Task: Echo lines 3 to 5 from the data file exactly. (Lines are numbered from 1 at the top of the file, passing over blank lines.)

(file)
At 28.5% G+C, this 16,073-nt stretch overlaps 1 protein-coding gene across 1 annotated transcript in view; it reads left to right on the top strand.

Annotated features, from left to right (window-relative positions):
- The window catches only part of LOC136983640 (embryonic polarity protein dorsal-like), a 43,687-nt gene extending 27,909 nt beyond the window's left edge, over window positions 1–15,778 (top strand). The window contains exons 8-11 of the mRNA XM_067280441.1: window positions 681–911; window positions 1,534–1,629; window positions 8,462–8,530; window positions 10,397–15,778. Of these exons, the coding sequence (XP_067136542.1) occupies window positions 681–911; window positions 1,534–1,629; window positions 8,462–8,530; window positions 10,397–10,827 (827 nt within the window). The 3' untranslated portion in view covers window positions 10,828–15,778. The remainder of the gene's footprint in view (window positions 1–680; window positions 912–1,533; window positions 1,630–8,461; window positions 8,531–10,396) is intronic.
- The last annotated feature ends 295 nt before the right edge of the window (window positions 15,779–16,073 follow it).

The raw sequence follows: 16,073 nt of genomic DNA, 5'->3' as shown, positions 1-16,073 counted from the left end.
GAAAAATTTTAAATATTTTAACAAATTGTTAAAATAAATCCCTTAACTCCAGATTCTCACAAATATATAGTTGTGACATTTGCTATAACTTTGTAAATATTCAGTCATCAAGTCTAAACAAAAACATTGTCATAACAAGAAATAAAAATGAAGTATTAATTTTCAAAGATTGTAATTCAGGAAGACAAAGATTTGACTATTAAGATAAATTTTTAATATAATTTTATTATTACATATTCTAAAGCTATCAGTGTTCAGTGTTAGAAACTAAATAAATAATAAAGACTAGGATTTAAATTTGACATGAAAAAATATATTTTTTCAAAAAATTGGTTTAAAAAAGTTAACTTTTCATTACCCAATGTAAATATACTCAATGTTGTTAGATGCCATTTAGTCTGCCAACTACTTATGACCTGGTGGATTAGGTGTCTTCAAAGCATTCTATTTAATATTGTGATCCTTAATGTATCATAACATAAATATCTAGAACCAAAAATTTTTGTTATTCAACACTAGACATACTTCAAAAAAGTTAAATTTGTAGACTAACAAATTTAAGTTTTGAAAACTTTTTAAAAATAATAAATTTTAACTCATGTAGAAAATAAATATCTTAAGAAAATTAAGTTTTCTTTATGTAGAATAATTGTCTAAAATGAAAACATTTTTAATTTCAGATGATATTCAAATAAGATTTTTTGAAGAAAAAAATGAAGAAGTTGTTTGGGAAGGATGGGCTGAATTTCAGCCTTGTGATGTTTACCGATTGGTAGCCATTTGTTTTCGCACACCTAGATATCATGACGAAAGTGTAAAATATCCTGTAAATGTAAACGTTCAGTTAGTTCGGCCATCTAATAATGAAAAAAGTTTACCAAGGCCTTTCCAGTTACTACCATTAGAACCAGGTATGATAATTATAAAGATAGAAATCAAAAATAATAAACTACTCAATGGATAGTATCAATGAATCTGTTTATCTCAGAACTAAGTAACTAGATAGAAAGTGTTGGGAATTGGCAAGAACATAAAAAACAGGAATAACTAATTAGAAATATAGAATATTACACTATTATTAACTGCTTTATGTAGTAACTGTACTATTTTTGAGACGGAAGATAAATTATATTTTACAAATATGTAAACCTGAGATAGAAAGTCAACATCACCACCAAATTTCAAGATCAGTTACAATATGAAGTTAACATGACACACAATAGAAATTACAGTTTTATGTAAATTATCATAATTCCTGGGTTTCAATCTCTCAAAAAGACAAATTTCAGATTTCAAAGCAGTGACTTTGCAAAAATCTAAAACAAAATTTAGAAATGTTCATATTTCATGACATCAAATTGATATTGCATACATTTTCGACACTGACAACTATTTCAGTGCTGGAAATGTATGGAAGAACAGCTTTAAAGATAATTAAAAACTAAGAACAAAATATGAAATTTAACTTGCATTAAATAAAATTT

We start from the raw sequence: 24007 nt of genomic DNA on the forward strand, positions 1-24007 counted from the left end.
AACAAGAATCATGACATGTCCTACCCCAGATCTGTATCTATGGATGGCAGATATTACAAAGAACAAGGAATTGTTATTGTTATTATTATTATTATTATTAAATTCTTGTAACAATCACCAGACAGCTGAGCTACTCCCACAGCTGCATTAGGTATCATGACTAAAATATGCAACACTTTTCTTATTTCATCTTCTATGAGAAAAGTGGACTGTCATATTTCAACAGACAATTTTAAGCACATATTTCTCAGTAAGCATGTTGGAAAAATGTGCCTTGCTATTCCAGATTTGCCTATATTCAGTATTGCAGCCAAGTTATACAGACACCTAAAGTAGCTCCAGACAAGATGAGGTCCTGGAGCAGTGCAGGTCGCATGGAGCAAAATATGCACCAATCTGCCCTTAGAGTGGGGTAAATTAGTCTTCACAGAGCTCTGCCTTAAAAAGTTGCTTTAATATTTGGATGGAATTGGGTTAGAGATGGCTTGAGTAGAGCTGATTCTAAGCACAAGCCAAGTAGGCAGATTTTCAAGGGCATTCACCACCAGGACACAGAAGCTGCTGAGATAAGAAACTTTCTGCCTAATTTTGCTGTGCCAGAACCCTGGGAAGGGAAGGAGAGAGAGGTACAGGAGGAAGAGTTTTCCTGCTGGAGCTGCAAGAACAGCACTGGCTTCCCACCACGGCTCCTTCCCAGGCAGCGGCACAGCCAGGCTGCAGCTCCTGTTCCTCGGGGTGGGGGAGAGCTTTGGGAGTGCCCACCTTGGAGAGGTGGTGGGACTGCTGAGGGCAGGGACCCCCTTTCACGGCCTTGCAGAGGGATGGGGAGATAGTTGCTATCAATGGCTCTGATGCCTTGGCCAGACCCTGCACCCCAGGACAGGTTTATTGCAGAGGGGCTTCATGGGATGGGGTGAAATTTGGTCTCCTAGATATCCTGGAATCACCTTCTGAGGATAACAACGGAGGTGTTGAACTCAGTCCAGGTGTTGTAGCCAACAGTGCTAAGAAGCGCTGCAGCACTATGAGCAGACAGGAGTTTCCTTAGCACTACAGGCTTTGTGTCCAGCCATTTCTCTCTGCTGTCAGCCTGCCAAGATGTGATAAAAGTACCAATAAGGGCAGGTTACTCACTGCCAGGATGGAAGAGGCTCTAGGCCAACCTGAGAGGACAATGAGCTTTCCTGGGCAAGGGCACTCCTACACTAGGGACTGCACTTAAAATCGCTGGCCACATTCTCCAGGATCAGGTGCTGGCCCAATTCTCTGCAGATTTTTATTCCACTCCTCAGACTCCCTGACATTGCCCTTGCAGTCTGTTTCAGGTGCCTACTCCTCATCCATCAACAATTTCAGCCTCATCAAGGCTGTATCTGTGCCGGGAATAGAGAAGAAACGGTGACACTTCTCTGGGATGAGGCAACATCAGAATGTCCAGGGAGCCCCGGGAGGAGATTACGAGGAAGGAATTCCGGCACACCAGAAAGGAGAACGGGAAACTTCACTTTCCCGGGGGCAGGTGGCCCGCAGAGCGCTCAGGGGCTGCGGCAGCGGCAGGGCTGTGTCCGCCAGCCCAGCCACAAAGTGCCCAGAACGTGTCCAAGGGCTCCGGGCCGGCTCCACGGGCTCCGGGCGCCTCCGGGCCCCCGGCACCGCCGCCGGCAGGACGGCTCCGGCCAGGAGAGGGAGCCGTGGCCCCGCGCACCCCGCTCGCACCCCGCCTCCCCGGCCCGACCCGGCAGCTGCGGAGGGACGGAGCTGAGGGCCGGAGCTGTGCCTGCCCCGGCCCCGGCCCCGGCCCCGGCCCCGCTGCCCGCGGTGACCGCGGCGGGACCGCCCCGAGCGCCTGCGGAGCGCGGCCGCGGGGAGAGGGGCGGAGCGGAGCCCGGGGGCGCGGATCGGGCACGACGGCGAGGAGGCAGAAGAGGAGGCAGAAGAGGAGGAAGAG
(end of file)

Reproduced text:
- The window catches only part of LOC136983640 (embryonic polarity protein dorsal-like), a 43,687-nt gene extending 27,909 nt beyond the window's left edge, over window positions 1–15,778 (top strand). The window contains exons 8-11 of the mRNA XM_067280441.1: window positions 681–911; window positions 1,534–1,629; window positions 8,462–8,530; window positions 10,397–15,778. Of these exons, the coding sequence (XP_067136542.1) occupies window positions 681–911; window positions 1,534–1,629; window positions 8,462–8,530; window positions 10,397–10,827 (827 nt within the window). The 3' untranslated portion in view covers window positions 10,828–15,778. The remainder of the gene's footprint in view (window positions 1–680; window positions 912–1,533; window positions 1,630–8,461; window positions 8,531–10,396) is intronic.
- The last annotated feature ends 295 nt before the right edge of the window (window positions 15,779–16,073 follow it).

The raw sequence follows: 16,073 nt of genomic DNA, 5'->3' as shown, positions 1-16,073 counted from the left end.